African-American critics’ group splits after voting scandal

Posted by · 5:59 am · January 11th, 2010

Gabourey Sidibe in PreciousYou may well disagree, but I’ve never really understood the point of awards bodies that define themselves along racial lines.

Perhaps I’m missing the point, but when an African-American critic like Armond White is head of the NYFCC, or a film like “Precious” is receiving mainstream awards attention, the existence of a group like the African-American Film Critics’ Association seems a little self-marginalizing to me.

In any case, The Carpetbagger’s Melena Ryzik reports that the stature of the group has taken a knock after a number of AAFCA members left its ranks to form a rival group, the Black Film Critics’ Circle. This follows dissent within the group after AAFCA president Gil Robertson IV allegedly rigged the Best Actress vote to deny top vote-getter Gabourey Sidibe, in favor of “American Violet” star Nicole Beharie.

Ryzik does some prying:

“There was nothing gray, there was no close vote,” [former AAFCA member Wilson Morales] said in a phone interview. Asked why Mr. Robertson might’ve changed the vote, Mr. Morales said: “We never got an explanation, we don’t know.”

Mr. Robertson denied any wrongdoing.”I would like to emphatically state that any and all accusations related to ballot tampering by me or any member of the African American Film Critics Association (AAFCA) is without merit and totally untrue,” he wrote, adding that the controversy stemmed from “an incomplete ballot” that “was leaked to the press and used as the basis for a personal vendetta against our collective.”

The new Black Film Critics’ Circle will announce its own awards and 10 Best list at the beginning of February — no prizes for guessing who their Best Actress winner will be.




→ 23 Comments Tags: , , , , , | Filed in: Daily

23 responses so far

  • 1 1-11-2010 at 6:27 am

    Mike_M said...

    Guy, I agree with you…

  • 2 1-11-2010 at 6:42 am

    Casey Fiore said...

    couldnt agree more. self marginalizing is the perfect term to describe it

  • 3 1-11-2010 at 6:59 am

    Loyal said...

    I’m fine with it. Then again, I’m a minority.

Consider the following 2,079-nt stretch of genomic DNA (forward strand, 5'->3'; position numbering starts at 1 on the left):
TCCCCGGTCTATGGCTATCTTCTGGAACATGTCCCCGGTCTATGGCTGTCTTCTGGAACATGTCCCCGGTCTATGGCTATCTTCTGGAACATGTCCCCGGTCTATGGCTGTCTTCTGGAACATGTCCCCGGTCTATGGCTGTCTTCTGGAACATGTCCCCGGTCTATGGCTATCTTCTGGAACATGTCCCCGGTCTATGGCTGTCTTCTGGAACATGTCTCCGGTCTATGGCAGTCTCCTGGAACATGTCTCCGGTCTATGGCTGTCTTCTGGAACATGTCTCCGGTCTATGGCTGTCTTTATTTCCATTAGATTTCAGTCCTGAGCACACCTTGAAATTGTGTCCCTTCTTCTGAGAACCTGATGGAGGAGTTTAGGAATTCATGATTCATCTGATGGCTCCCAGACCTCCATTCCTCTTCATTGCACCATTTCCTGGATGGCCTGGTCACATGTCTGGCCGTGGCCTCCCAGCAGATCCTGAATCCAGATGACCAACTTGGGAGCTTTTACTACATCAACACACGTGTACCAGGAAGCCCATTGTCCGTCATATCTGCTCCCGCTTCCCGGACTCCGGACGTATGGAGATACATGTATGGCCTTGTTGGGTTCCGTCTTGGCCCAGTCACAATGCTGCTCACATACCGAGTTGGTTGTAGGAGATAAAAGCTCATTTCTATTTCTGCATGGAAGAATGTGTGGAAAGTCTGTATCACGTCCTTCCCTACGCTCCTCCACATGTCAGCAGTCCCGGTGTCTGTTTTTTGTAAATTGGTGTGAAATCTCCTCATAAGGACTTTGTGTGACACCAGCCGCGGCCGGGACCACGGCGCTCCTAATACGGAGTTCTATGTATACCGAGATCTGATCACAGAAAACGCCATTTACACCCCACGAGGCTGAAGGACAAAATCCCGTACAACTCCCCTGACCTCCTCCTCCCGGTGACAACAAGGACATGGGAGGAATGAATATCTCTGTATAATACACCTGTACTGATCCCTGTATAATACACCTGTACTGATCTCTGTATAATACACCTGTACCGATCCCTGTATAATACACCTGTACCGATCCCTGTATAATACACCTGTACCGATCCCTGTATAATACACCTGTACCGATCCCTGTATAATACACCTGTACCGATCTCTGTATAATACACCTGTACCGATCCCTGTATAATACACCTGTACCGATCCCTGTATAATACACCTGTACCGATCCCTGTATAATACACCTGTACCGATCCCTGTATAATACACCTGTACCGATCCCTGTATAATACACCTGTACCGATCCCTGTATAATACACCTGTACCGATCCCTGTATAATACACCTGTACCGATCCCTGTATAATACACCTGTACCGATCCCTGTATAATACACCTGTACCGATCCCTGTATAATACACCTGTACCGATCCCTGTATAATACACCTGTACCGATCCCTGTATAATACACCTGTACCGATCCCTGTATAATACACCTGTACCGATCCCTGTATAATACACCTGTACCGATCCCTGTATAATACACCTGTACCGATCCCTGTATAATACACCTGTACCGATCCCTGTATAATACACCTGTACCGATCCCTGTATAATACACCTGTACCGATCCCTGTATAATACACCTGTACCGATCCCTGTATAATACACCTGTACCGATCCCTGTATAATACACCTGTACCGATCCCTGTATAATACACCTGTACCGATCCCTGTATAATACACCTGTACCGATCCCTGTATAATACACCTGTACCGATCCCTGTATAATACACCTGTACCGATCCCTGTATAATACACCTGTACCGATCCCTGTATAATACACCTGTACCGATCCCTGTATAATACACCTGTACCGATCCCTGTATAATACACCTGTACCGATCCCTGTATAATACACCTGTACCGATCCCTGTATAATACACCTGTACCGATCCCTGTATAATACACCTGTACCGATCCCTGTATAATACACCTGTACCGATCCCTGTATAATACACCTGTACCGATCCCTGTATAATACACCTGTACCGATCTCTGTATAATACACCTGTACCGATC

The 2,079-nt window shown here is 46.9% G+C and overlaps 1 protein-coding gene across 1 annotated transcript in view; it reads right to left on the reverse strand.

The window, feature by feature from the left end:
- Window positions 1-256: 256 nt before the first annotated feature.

• 4 1-11-2010 at 7:02 am

    Encore Entertainment said...

    You’re absolutely correct Guy. There’s no point in having these sort of racially charged critics awards. For eg. taking the nods from last week: How is The Blind Side eligible as Best Picture but The Hurt Locker isn’t. And I’m black so it’s not a racially charged statement, it’s just so silly having these awards. Ah well. Whatever works for them.

  • 5 1-11-2010 at 7:07 am

    Robert Hamer said...

    Took the words right out of my mouth, made them better and more succinct, and published them here. Thank you for the truth.

    The only thing I would add is I would call awards divided along ANY lines, whether they be racial, religious, political, etc., self-marginalizing. A great film shouldn’t have qualifiers added to it, and a black actress should be recognized no differently than a white actress.

  • 6 1-11-2010 at 8:02 am

    Erik 815 said...

    Agree as much as the above posters and Guy. Then again, African American actors winning mainstream awards was disproportionally uncommon till less than a decade ago, before Washington, Berry, Foxx, and Whitaker, lest we should forget, so there was some just cause on the ground of mainstream discrimination.

    A marginalized minority can justify having its own awards on the basis of systematically being shut out of the mainstream. The actors have broken through, but let’s also not forget, Lee Daniels is fighting to be the second African American best director nominee. Ever. And there are still relatively VERY few non-white (or female, for that matter) talents who get rewarded for their work behind the camera.

    The example of Armond White is a nice example: look at political parties. Obama is president, Steele is gop chairman, but look at all the other top elected offices : 2 out of 50 governors and 1 out of 100 senators, and out of those 3, only one got elected. African-American politicians remain underrepresented across the line. Sidney Poitier became oscar’s poster-boy for ‘look-we’re-not-racist’ for 4 decades too.

    “self-marginalization” in this context is a fairly relative term.

  • 7 1-11-2010 at 8:08 am

    Guy Lodge said...

    Remember that, though their winners skew heavily that way, the AAFCA doesn’t exist to exclusively recognise black-oriented cinema and black artists — Helen Mirren won their Best Actress award a few years ago, for example. So I don’t really get their purpose.

  • 8 1-11-2010 at 8:09 am

    Colin said...

    What Erik said. Even if films with minority elements (e.g. Precious) make their way into mainstream awards, it tends to be with massive amounts of hype and marketing. Good films with less marketing budget or clout on the whole still need critics’ groups to champion them, and minority films especially when there’s only so much space in the mainstream awards for them.

  • 9 1-11-2010 at 8:11 am

    Colin said...

    @Guy: Oops, I was composing my comment while you typed yours. Yeah, in that case, it seems like it’s the critics who want to self-define themselves by their minority status. A little strange, though still justifiable if we’re using awards to represent the response of a “demographic”.

  • 10 1-11-2010 at 8:22 am

    Adam M. said...

    “You may well disagree, but I’ve never really understood the point of awards bodies that define themselves along racial lines.

    Perhaps I’m missing the point, but when an African-American critic like Armond White is head of the NYFCC, or a film like “Precious” is receiving mainstream awards attention, the existence of a group like the African-American Film Critics’ Association seems a little self-marginalizing to me.”